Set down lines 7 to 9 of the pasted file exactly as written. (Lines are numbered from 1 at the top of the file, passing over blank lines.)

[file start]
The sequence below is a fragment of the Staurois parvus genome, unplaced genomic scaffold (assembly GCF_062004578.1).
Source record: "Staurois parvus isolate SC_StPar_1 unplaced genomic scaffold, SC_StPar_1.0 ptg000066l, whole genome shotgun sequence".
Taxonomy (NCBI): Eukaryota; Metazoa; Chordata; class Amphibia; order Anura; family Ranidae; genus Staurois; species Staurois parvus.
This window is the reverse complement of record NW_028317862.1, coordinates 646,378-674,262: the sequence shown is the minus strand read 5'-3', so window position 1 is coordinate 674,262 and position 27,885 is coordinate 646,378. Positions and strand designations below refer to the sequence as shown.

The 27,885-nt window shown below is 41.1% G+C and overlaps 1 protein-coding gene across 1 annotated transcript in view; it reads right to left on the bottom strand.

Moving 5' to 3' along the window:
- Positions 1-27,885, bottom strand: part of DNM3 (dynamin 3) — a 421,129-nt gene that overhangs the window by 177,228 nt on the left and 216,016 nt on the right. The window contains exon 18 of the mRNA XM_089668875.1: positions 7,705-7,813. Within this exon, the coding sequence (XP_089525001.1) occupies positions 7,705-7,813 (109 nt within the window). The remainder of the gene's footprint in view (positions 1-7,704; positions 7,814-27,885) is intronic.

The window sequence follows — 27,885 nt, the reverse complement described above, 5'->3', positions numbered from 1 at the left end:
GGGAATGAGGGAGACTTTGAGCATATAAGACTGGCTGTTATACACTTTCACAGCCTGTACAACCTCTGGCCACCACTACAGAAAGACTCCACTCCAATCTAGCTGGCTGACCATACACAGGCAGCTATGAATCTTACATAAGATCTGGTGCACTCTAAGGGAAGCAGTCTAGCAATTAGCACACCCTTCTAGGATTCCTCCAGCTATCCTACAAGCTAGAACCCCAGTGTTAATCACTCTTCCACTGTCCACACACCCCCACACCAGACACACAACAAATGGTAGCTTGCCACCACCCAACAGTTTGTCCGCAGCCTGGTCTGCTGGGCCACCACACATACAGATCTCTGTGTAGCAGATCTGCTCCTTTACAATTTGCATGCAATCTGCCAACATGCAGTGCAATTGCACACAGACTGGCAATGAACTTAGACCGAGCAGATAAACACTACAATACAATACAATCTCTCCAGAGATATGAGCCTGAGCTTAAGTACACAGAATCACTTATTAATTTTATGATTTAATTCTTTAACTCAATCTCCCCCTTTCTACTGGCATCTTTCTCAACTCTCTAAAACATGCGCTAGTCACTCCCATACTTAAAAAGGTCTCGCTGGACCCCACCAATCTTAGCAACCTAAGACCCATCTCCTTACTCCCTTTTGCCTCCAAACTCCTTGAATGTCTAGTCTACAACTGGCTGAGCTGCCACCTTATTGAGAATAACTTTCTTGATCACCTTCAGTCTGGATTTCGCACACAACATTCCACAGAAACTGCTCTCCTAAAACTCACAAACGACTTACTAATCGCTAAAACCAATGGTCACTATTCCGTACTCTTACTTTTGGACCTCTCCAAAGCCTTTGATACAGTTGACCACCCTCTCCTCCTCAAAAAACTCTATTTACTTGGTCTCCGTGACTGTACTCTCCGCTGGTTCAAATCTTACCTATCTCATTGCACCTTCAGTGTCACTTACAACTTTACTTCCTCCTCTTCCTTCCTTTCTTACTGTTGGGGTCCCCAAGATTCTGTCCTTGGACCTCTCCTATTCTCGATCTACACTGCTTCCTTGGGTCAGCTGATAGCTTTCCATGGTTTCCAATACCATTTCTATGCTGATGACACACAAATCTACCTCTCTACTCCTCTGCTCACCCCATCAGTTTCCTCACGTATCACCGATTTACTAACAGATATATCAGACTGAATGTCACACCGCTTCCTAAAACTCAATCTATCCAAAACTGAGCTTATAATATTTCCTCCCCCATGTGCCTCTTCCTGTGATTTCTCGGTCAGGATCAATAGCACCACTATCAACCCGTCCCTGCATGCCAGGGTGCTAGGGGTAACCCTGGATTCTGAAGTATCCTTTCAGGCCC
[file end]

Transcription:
- Positions 1-27,885, bottom strand: part of DNM3 (dynamin 3) — a 421,129-nt gene that overhangs the window by 177,228 nt on the left and 216,016 nt on the right. The window contains exon 18 of the mRNA XM_089668875.1: positions 7,705-7,813. Within this exon, the coding sequence (XP_089525001.1) occupies positions 7,705-7,813 (109 nt within the window). The remainder of the gene's footprint in view (positions 1-7,704; positions 7,814-27,885) is intronic.

The window sequence follows — 27,885 nt, the reverse complement described above, 5'->3', positions numbered from 1 at the left end:
GGGAATGAGGGAGACTTTGAGCATATAAGACTGGCTGTTATACACTTTCACAGCCTGTACAACCTCTGGCCACCACTACAGAAAGACTCCACTCCAATCTAGCTGGCTGACCATACACAGGCAGCTATGAATCTTACATAAGATCTGGTGCACTCTAAGGGAAGCAGTCTAGCAATTAGCACACCCTTCTAGGATTCCTCCAGCTATCCTACAAGCTAGAACCCCAGTGTTAATCACTCTTCCACTGTCCACACACCCCCACACCAGACACACAACAAATGGTAGCTTGCCACCACCCAACAGTTTGTCCGCAGCCTGGTCTGCTGGGCCACCACACATACAGATCTCTGTGTAGCAGATCTGCTCCTTTACAATTTGCATGCAATCTGCCAACATGCAGTGCAATTGCACACAGACTGGCAATGAACTTAGACCGAGCAGATAAACACTACAATACAATACAATCTCTCCAGAGATATGAGCCTGAGCTTAAGTACACAGAATCACTTATTAATTTTATGATTTAATTCTTTAACTCAATCTCCCCCTTTCTACTGGCATCTTTCTCAACTCTCTAAAACATGCGCTAGTCACTCCCATACTTAAAAAGGTCTCGCTGGACCCCACCAATCTTAGCAACCTAAGACCCATCTCCTTACTCCCTTTTGCCTCCAAACTCCTTGAATGTCTAGTCTACAACTGGCTGAGCTGCCACCTTATTGAGAATAACTTTCTTGATCACCTTCAGTCTGGATTTCGCACACAACATTCCACAGAAACTGCTCTCCTAAAACTCACAAACGACTTACTAATCGCTAAAACCAATGGTCACTATTCCGTACTCTTACTTTTGGACCTCTCCAAAGCCTTTGATACAGTTGACCACCCTCTCCTCCTCAAAAAACTCTATTTACTTGGTCTCCGTGACTGTACTCTCCGCTGGTTCAAATCTTACCTATCTCATTGCACCTTCAGTGTCACTTACAACTTTACTTCCTCCTCTTCCTTCCTTTCTTACTGTTGGGGTCCCCAAGATTCTGTCCTTGGACCTCTCCTATTCTCGATCTACACTGCTTCCTTGGGTCAGCTGATAGCTTTCCATGGTTTCCAATACCATTTCTATGCTGATGACACACAAATCTACCTCTCTACTCCTCTGCTCACCCCATCAGTTTCCTCACGTATCACCGATTTACTAACAGATATATCAGACTGAATGTCACACCGCTTCCTAAAACTCAATCTATCCAAAACTGAGCTTATAATATTTCCTCCCCCATGTGCCTCTTCCTGTGATTTCTCGGTCAGGATCAATAGCACCACTATCAACCCGTCCCTGCATGCCAGGGTGCTAGGGGTAACCCTGGATTCTGAAGTATCCTTTCAGGCCC